Twenty-four volunteers are being recruited for the study in the Biomedical Research Centre at Guy's hospital.

Read full article Trial aims to 'stall' type 1 diabetes

The paralysed man who can ride a bike

  • 4 March 2016
  • From the section Health
Media captionDarek learns to cycle again

A man who was paralysed from the chest down after a knife attack in 2010 can now ride an adapted tricycle.

In 2014, surgeons in Poland announced they had reversed Darek Fidyka's paralysis using cells taken from his nose to repair his spinal cord.

Read full article The paralysed man who can ride a bike

Why brains are beautiful

  • 16 February 2016
  • From the section Health
Media captionFergus Walsh discovers why the brain is a marvel of evolution

When I picked up the human brain in my hands, several things ran through my mind. My immediate concern was I might drop it or that it would fall apart in my hands - fortunately neither happened.

Second, I was struck by how light the human brain is. I should say this was half a brain - the right hemisphere - the left had already been sent for dissection. The intact human brain weighs only around 3lbs (1.5kg) - just 2% of body-weight, and yet it consumes 20% of its energy.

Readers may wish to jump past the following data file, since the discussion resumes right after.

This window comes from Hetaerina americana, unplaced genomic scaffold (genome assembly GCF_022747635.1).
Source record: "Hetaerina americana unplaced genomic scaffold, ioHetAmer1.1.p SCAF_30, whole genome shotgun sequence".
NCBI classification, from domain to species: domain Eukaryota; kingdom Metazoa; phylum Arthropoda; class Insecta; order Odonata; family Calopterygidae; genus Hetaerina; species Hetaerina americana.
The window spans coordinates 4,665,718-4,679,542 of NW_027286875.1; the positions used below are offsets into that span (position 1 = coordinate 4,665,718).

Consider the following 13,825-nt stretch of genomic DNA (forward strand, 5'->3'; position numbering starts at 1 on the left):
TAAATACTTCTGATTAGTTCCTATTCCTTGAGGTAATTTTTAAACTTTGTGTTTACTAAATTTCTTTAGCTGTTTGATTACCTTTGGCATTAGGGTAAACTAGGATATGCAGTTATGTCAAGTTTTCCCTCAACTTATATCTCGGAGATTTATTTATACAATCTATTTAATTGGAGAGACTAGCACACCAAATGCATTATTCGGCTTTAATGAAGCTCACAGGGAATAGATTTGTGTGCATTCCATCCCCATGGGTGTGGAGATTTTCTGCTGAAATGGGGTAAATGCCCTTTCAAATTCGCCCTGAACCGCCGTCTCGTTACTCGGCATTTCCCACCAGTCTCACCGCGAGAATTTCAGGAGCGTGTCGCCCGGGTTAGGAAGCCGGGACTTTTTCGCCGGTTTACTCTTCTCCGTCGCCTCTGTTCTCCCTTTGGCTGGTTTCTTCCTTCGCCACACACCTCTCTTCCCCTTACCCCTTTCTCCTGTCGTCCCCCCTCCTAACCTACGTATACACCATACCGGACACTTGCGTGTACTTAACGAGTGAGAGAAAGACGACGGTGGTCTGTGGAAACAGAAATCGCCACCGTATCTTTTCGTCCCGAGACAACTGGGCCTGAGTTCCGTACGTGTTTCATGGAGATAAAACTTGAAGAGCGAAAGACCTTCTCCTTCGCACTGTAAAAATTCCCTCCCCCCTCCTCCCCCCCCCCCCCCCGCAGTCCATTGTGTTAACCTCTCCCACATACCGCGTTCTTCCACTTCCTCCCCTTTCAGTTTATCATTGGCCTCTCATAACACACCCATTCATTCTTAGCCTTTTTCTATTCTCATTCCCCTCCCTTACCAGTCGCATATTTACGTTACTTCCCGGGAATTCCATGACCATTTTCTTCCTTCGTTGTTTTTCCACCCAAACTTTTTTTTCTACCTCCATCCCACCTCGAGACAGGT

Read full article Why brains are beautiful

Drivers 'exposed to highest levels of pollution'

  • 15 February 2016
  • From the section Health
Smogmoble Image copyright Enviro Technology
Image caption The smogmobile can measure NO2 levels while on the move, and a range of other pollutants

What's the best way to avoid air pollution travelling in a city? Walking, cycling or in a vehicle?

It's a question I put a few months ago when testing some mobile pollution monitors along the busy Brompton Road in London's Knightsbridge.

Read full article Drivers 'exposed to highest levels of pollution'

Cancer treatment for MS patients gives 'remarkable' results

  • 18 January 2016
  • From the section Health
Media captionBBC team follows MS patient Steven Storey's progress after the new treatment

UK doctors in Sheffield say patients with multiple sclerosis (MS) are showing "remarkable" improvements after receiving a treatment usually used for cancer.

About 20 patients have received bone marrow transplants using their own stem cells. Some patients who were paralysed have been able to walk again.

Read full article Cancer treatment for MS patients gives 'remarkable' results

Gene editing treats disease in mice

  • 1 January 2016
  • From the section Health
DNA sample to be tested for Duchenne Muscular Dystrophy Image copyright Science Photo Library
Image caption Muscle strength in the legs of mice was improved when researchers used the gene editing therapy

Researchers in the US have used gene editing to treat mice with Duchenne muscular dystrophy.

A team at Duke University used a system known as CRISPR-Cas9 to delete DNA that was preventing cells from producing a protein essential for muscle function.

Read full article Gene editing treats disease in mice